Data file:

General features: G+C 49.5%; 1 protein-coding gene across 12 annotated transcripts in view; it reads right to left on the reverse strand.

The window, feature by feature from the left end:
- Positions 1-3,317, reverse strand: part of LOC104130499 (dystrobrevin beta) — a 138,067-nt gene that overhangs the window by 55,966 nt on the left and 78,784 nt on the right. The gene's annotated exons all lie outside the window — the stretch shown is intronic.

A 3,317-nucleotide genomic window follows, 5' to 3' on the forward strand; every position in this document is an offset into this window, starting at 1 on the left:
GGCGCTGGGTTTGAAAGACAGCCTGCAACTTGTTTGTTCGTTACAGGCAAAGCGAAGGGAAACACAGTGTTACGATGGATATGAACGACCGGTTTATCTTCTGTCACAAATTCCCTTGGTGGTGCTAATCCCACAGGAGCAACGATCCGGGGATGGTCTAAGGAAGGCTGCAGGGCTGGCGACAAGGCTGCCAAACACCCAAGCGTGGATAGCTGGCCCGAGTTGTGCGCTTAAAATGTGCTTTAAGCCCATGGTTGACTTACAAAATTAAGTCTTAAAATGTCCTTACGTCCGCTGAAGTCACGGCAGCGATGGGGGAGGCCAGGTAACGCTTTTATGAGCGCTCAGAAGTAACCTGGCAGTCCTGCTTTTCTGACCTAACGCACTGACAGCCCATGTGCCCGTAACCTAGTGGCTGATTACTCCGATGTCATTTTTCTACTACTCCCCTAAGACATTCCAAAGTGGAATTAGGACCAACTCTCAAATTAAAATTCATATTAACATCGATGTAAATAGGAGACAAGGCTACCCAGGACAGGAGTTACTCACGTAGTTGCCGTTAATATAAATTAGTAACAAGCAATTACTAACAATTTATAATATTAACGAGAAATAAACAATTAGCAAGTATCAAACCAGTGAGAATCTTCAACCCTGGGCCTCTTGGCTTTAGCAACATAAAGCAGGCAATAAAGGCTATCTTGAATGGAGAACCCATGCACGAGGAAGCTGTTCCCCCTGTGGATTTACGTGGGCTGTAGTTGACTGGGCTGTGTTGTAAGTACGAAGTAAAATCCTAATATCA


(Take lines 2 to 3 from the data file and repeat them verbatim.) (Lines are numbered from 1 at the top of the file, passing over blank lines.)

The window, feature by feature from the left end:
- Positions 1-3,317, reverse strand: part of LOC104130499 (dystrobrevin beta) — a 138,067-nt gene that overhangs the window by 55,966 nt on the left and 78,784 nt on the right. The gene's annotated exons all lie outside the window — the stretch shown is intronic.